ABOUT TINO MARTINEZ

"Tino Martinez made many people realize that you can be successful at the highest level of Major League Baseball, regardless of what division you played your college baseball. He is widely known as the greatest player to ever play in Division II. Not only was Tino a standout on the field, he was exceptional academically. He embodied everything that it means to be a student-athlete and is a model for all young aspiring baseball players. The award is an honor for Tino and is something very, very special to him. We as family are very proud of all of his accomplishments, on and off the field, from his days at the University of Tampa up until today."

Lelo Prado, Head Baseball Coach USF

Despite being drafted in the third round by the Boston Red Sox in 1985, Martinez opted instead to attend the University of Tampa . Even with his unquestioned ability and potential, Martinez was a young high school senior at the age of seventeen and he felt that going to college would allow him to become bigger, stronger and more importantly, more mature and prepared to handle playing professional baseball.

The opportunity to play right away as a freshman was key factor for Martinez in selecting the Spartans. He was eager to contribute and didn't want to spend a year sitting on the bench. Additionally, his older brother Rene was a year ahead of him and already playing on the team. To make UT even more appealing, a couple of friends that he had grown up with were also headed to the Tampa campus. Martinez was recruited by a number of big time DI schools including Oklahoma, South Carolina, Florida and Miami, but the chance to play for a great program in front of family and friends was too much for any school to overcome.

While playing for his hometown Spartans Martinez was a three-time All-American, a three time First Team All Sunshine State member and still holds a number of UT records including career home runs (54), career slugging percentage (.736), career on base percentage (.494), single season batting average (.452) and single season slugging percentage (.957). While he wore a Spartan uniform Tampa advanced to their first NCAA Division II National Championships (1986 and '87) and won their first of twelve SSC Championships ('87). Current LSU head coach Paul Mainieri has been quoted as stating Martinez was, "the best player I've ever coached against".

In 1988 Martinez was the DII Player of the Year, a finalist for the Golden Spikes Award, which is awarded annually to the best amateur baseball player in the country, was the MVP of the Baseball World Cup (even though the USA did not win the tourney) and helped lead Team USA to victory in the gold medal game of the Olympics when he hit two home runs and drove in four runs to lead the Red, White and Blue to a 5-3 victory against Japan.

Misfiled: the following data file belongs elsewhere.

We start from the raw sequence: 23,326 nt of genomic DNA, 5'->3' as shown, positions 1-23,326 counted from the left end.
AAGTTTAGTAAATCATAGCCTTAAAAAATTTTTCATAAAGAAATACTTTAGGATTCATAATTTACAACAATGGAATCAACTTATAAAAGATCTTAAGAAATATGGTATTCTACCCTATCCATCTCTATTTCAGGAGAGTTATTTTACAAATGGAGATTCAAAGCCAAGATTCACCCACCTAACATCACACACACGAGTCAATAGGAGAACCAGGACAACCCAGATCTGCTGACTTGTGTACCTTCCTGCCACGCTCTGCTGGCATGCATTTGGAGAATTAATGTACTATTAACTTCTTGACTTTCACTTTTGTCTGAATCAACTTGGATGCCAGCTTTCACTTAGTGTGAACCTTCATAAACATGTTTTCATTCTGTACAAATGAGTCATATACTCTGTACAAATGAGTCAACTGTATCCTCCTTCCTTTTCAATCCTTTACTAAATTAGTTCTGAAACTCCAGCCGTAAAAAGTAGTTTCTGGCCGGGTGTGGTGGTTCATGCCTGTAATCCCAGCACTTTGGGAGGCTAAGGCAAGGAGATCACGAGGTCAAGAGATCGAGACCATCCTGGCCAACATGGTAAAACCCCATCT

As a professional Martinez was a two-time MLB All Star and four-time World Series Champion with the New York Yankees. In 1997 we won both the Silver Slugger Award and the All Star Game Home Run Derby and finished second in the AL MVP voting. During his sixteen years (1990-2005) playing at the highest level he had 1925 hits with 339 home runs, over 900 runs scored, 1271 RBI and had at least 100 RBIs in six seasons. After retiring Martinez spend a couple of season as a volunteer coach at USF before rejoining the Yankees as an assistant to general manager Brian Cashman.

Choosing to go to college and play baseball for a DII school rather than play professionally was a decision that Martinez never regrets, “I say it to kids all the time - a Division II school like the University of Tampa or many throughout the country, it's great competition and there are a lot of great programs”. He also stresses to professional minded players what scouts who had watched him play in high school told him, “Wherever you go they are going to find you... You can go to JC, you can go to a DII school, a DI school. It doesn't matter.”

Playing college baseball afforded Martinez a number of memories and experiences he never would have had if he had signed a contract out of high school.

“There's a lot of memories, but the first one I would say was the first year the University of Tampa ever went to the College World Series (1986),” Martinez shared, “To get past the regional tournament and to get the World Series was a great accomplishment for our program and really put our program on the map.”

On a personal level Martinez cherished the opportunity to play on a pair of US national teams, the Pan American Team in '87 and the Olympic Team in '88.

“I wouldn't have those opportunities had I not gone to college,“ Martinez stated, “It was great for me to make the Olympic Team as the only DII player on the team, same thing with the Pan Am Team. It was a great confidence builder and learning experience to travel everywhere and play all over the country against top competition.”